A hundred years after it was initially founded, the National Museum of the American Indian (NMAI) is thriving. And so are the people, and the resiliency, that that represents.
On May 11 the NMAI will honor six people who embody that spirit based on their “significant impact on Indian country that parallels the museum’s mission to support the continuance of culture, traditional values and transitions in contemporary Native life,” the NMAI said in a statement. The event, “100 Years: Legacies of Learning Gala,” doubles as a “centennial celebration of the museum’s vast collection,” NMAI said, marking as it does 100 years since its first incarnation, when George Gustav Heye first created the museum in 1916.
“This ceremony recognizes the efforts of six exemplary individuals who have brought lasting cultural contributions to Indian country,” said museum director Kevin Gover, Pawnee, in the NMAI statement. “Each honoree reflects the highest values of the National Museum of the American Indian and complements our efforts to underscore the inextricable nature of indigenous cultures from the legacy of the Americas.”
Award-winning author Louise Erdrich, whose novel LaRose (Harper Collins, 2016) hits shelves the day before the gala, will receive the Arts Award. Nusrat Durrani, creator of MTV World’s Rebel Music: Native America, will get the Education and Media Award, shared with his team, co-executive producers David Sable and Shepard Fairey, “for highlighting the efforts of Native youth using music to shed light on issues such as the environment and social justice,” the NMAI said.
Honored with the Innovative Partnership in Repatriation Award will be Gregory Annenberg Weingarten, vice president and director of the Annenberg Foundation, “for his instrumental role in the purchase of 24 sacred American Indian objects from a Parisian auction house with the express purpose of repatriating them to the Hopi and Apache Nations,” the NMAI said. The feat was recounted in The New York Times when it came to light in 2013.
In addition, Native rights leader LaDonna Harris, Comanche, will be given the Public Service Award for advocacy work that spans more than a half century and ranges from serving on advisory boards to Capitol Hill, to helping the Menominee Nation of Wisconsin get federally recognition. She also founded Americans for Indian Opportunity and was instrumental in getting Blue Lake returned to the Taos Pueblo, the NMAI noted.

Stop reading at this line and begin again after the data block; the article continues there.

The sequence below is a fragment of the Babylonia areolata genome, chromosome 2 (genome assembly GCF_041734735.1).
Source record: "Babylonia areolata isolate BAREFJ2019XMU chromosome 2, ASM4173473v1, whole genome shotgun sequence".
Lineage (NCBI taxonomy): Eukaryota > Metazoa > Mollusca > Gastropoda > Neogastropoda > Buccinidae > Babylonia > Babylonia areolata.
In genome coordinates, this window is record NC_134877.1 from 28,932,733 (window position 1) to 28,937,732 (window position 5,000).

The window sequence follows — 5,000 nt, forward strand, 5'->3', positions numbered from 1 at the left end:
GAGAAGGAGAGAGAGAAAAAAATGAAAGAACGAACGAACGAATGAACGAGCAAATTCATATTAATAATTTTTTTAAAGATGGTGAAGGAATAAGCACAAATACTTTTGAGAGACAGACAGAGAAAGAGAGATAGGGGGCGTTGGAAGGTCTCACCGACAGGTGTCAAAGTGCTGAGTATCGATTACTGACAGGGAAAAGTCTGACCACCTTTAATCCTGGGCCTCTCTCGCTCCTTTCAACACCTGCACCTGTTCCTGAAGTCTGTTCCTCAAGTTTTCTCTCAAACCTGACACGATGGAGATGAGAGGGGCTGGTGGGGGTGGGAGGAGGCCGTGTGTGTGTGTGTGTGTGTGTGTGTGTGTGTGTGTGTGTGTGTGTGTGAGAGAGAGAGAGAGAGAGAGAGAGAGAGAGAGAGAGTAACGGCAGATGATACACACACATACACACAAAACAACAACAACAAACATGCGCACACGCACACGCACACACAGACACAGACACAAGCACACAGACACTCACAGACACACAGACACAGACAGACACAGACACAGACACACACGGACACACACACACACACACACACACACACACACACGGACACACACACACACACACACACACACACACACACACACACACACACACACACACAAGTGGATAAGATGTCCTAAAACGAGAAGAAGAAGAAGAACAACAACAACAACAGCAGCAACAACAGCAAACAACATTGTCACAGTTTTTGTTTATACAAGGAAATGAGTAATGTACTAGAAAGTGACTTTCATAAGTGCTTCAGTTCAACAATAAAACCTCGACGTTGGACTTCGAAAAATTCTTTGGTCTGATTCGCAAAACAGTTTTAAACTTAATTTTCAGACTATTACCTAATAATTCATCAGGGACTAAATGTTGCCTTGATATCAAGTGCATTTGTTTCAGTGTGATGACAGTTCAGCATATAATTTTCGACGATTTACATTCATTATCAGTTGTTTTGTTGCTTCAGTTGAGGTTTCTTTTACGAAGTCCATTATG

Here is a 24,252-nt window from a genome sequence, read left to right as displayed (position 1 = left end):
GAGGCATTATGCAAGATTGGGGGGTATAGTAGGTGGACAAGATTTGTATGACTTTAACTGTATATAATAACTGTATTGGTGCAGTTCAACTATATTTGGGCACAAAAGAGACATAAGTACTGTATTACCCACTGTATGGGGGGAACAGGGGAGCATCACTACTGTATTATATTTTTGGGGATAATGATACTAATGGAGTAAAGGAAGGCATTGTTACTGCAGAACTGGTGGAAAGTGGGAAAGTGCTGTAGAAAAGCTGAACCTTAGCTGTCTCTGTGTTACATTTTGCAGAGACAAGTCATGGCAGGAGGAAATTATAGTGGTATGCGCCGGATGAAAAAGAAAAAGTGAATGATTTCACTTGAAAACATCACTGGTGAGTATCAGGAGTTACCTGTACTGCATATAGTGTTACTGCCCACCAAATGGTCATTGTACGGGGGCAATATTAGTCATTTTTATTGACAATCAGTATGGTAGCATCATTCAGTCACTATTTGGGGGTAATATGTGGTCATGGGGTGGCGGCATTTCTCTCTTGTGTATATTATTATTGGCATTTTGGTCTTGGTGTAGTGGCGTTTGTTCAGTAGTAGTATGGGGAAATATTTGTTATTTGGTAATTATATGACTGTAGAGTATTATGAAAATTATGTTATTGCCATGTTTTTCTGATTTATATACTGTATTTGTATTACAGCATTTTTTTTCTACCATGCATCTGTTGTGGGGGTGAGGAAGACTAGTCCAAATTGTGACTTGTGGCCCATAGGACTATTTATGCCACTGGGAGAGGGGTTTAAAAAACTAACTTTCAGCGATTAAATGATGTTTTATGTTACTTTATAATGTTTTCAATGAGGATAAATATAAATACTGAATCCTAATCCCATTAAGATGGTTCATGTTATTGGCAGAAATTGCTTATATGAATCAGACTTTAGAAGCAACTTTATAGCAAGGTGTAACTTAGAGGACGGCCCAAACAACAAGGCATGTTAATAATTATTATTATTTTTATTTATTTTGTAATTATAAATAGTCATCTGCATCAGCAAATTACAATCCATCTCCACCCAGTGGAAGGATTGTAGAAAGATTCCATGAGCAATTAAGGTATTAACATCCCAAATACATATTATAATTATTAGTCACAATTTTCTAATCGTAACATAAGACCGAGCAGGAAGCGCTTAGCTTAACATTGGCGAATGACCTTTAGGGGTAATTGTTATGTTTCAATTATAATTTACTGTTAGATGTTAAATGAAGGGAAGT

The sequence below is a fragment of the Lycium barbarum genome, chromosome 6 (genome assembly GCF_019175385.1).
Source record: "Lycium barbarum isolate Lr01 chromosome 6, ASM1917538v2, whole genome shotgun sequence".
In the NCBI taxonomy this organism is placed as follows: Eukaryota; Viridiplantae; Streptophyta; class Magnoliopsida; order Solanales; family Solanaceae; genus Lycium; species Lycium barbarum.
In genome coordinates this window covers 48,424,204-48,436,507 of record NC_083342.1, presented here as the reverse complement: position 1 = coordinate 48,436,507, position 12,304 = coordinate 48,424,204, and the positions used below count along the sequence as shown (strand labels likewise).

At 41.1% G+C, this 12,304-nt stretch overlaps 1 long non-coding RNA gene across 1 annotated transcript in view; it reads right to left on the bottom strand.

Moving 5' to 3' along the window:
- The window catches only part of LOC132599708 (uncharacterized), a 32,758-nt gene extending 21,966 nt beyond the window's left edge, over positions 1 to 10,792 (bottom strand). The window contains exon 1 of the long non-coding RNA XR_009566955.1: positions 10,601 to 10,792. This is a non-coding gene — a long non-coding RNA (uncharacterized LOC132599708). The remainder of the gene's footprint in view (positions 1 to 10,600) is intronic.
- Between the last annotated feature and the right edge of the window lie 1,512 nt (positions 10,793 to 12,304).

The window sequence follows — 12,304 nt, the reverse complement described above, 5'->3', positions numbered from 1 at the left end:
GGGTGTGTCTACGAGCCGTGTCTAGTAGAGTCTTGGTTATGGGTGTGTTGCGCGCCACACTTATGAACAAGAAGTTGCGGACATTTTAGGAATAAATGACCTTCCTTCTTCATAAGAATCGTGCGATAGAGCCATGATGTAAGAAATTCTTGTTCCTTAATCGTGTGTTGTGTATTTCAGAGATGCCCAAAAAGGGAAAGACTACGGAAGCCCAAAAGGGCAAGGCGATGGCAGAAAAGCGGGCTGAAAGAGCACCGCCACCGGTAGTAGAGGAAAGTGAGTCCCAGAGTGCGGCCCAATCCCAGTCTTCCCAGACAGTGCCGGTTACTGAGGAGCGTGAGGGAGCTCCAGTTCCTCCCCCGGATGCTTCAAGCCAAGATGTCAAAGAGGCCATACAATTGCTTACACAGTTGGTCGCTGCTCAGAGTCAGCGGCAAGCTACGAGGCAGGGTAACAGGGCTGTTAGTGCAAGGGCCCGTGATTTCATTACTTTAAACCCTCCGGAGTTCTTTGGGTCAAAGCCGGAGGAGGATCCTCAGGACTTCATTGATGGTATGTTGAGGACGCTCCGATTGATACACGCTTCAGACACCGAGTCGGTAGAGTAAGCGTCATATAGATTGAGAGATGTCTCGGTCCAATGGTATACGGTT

Who better to introduce this distinguished lineup than Simon Moya-Smith, Oglala Lakota, ICTMN’s culture editor, who was a lead writer for Rebel Music: Native America’s online content and a story producer for the Native Lives Matter shoot. He will act as master of ceremonies, which will include words from Gover and Smithsonian Secretary David J. Skorton in a star-studded event at the museum’s George Gustav Heye Center in New York City. Renowned Yaqui guitarist Gabriel Ayala will perform.
Foremost on Moya-Smith’s mind is the fact that even after centuries of oppression, Indigenous Peoples are still standing strong. This is what he plans to highlight: “the fact that Native Americans are gathering in a big city when it was once illegal in many cities throughout the country to gather in groups of more than five."
Many antiquated laws have been overturned in state legislatures, he said, noting that it wasn’t until 2005 that Boston finally repealed its law forbidding Native gatherings of more than five people. Although such laws aren’t enforced, they’re still on the books.
“This is a rebellion against the early framers of American laws,” he said. “It is important for the sake of decency to repeal these laws, especially if we’re going to hold laws to such high esteem and follow them by the book, and especially as racist as some of them are. After all the campaigns to annihilate us, the fact that we’re still here is profound.”
Thus any such event is a sign of transcendence, he emphasized.
“Not only have we survived, but we’ve also thrived,” Moya-Smith said. “We are doctors, we are lawyers, we are actors, we are curators, writers. We are conscientious objectors. And because of our will to see our children grow up, we are still here.”
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